It is these values and virtues that give liberty to opponents of Christianity. Atheists particularly should be thankful for that freedom. You don’t hear of any atheists in Muslim ruled countries. Guess why? You don’t hear of atheists from America going to one of those countries trying to tell them there is no Allah. Imagine the response if Mohammad were debased as Jesus often is.
Christians will defend the rights of atheists. In those countries not only are atheists not granted the liberty to disparage a person’s faith, they are denied the right to life itself.
Having a right and neglecting it is little better than not having it. This is an appeal to clergymen of all faiths, study the history of our nation and the Old and New Testament values of our nation and teach/preach on those values using Scripture to validate the truth. If ministers do not these truths will be eroded from our history and the knowledge of the roots of our origin as a nation lost. Christians and Jews alike have a lot at stake.
Though atheists and radical Muslims are poles apart on most issues they have a common desire to see our history obscured.
Various disciplines have their own vocabulary. They use language peculiar to their discipline that is well understood within the circle of users. Athletes talk “sports speak,” musicians “music speak,” Geeks “computer speak.” It is only reasonable that various faith groups have their own distinct terms.
“Christian speak” as spoken by a few is perplexing. Some speak like they have a steeple in their throat or are speaking through a stained glass window.
One of the descriptive words used of Jesus is understood within the Christian community, but not outside. It is the title “Son of God.”
Children sometimes ask, “Who was Mrs. God?”
The dictionary recognized “son” to signify not only generation but association.
The apostles James and John were called “sons of thunder.” Barnabas was known as “the son of encouragement.”
Following is how the word “Son” as used in the Bible for Jesus is understood within the Christian community.
In Scripture Jesus is called “God’s only begotten Son.” The word “begotten” is a compound of two Greek words used in Scripture. One word is mono, meaning “one.” The other is genes, meaning “kind, type, or species.” Combined they are used to speak of God’s only one of a kind son. The Greek monogenees is used to mean the only one of the same nature as. In Scripture Jesus is not spoken of as a Son of God, but the Son of God.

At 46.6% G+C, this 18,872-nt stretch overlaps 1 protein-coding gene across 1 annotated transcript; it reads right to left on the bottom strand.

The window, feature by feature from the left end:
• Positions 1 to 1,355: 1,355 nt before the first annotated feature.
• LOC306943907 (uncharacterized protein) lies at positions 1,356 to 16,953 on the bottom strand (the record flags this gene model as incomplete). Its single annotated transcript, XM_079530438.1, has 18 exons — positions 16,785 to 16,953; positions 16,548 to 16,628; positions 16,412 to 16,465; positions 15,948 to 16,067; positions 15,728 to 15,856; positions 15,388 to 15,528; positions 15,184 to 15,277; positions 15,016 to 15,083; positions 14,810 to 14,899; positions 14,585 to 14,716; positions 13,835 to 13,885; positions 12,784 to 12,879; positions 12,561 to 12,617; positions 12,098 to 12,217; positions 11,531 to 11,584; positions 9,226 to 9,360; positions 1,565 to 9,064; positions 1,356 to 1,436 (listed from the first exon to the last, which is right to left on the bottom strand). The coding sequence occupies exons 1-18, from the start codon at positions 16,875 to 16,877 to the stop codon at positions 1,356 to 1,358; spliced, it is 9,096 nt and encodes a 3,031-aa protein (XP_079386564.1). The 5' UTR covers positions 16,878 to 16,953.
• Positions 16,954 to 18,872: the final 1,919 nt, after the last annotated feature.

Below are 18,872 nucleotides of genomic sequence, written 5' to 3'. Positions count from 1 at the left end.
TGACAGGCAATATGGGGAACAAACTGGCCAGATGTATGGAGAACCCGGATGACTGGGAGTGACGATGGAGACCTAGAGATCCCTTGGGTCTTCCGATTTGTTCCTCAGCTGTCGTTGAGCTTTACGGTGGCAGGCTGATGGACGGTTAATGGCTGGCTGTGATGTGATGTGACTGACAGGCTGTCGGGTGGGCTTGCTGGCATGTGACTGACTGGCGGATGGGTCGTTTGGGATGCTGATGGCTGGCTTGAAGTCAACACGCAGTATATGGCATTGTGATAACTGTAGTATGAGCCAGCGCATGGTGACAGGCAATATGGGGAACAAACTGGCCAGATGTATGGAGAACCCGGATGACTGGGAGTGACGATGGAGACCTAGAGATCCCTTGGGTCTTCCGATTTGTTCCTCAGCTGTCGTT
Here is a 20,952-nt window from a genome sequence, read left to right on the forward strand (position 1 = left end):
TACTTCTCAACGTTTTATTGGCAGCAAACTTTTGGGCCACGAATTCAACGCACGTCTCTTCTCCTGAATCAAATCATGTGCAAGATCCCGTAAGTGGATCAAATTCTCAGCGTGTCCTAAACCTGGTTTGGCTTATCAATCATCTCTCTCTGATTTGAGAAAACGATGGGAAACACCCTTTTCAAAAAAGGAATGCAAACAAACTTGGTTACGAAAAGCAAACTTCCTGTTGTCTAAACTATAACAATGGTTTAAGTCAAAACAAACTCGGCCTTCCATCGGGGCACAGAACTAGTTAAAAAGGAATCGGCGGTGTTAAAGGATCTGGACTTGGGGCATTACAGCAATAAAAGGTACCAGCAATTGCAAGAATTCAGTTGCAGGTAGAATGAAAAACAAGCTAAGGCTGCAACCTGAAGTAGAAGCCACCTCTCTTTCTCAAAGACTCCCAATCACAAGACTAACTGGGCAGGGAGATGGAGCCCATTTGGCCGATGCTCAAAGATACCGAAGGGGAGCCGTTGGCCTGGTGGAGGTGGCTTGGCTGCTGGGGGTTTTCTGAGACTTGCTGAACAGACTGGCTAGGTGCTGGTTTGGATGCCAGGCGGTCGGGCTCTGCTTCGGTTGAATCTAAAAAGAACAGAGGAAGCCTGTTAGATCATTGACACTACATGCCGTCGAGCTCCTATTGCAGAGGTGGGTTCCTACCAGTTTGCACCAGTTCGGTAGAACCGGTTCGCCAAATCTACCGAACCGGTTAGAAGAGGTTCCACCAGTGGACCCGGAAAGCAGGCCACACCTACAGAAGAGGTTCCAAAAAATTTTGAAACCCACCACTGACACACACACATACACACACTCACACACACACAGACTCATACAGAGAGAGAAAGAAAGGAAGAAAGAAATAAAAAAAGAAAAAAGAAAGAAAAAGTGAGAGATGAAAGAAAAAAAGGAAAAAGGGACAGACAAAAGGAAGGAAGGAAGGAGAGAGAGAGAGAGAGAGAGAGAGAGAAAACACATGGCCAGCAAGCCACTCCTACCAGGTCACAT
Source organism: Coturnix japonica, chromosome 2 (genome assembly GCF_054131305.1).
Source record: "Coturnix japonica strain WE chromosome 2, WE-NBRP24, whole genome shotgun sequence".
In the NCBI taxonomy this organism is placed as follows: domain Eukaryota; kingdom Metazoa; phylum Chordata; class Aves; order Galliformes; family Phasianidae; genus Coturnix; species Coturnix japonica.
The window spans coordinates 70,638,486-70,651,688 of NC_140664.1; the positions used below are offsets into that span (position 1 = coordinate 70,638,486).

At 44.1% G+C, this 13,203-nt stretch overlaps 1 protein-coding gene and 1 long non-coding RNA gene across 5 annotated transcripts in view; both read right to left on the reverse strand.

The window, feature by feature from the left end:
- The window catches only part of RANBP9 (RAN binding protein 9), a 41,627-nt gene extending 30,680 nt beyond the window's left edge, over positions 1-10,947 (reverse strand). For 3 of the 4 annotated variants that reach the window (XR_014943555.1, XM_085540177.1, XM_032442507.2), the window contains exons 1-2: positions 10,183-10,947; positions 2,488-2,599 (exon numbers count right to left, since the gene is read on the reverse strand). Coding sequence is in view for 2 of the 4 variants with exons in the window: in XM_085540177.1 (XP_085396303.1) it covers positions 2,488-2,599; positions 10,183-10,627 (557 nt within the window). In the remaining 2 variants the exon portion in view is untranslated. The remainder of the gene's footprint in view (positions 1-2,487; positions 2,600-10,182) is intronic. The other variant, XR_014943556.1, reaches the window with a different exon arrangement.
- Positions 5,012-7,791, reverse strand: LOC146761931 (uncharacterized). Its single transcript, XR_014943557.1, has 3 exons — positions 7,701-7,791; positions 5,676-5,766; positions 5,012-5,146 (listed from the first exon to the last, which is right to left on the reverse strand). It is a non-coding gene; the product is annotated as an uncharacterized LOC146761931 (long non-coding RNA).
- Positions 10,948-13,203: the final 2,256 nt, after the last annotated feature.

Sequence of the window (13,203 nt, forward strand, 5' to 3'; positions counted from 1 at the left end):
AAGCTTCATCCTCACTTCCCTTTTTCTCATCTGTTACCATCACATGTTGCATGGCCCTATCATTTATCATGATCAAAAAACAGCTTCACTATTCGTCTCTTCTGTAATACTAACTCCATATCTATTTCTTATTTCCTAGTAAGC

Two different Greek words are translated “son” in Scripture.
Teknon stresses the fact of human birth. It is used of homo sapiens.
Huios emphasizes dignity and character relationship. It is used of Jesus.
This is the line of logic that leads Christians to revere Jesus as the nexus of God. The angel messenger in speaking to Joseph called Jesus Immanuel, meaning God with us. Incarnation is a word describing the process. The root “incarnate” means embodied in flesh.
As such Christians believe Jesus was God manifest as a corporeal, touchable, human being: the man/God-God/man.
Ideologically this belief separates Christians from persons who are not Christians, but it does not have to separate us in our interpersonal relationships. In all of life when our understanding of an issue differ we are given an opportunity to prove we can disagree without being disagreeable.
A summary of why Christians celebrate the birth and life of Jesus is noted in I John 4: 9, “In this the love of God is manifested toward us, that God has sent His only begotten Son into the world, that we might live through Him.”
That enables persons to give the right answers to these questions raised by the brilliant Henry Van Dyke.
“Are you willing to…stoop down and consider the desires of little children; to remember the weakness and loneliness of people who are growing old, to stop asking how much your friends love you, and ask yourself whether you love them enough … to bear in mind what others have to bear in their hearts…? Are you willing to believe love is the strongest thing in the world — stronger than hate, stronger than evil, stronger than death — And that the blessed life which began in Bethlehem two thousand years ago is the image and brightness of the Eternal Love?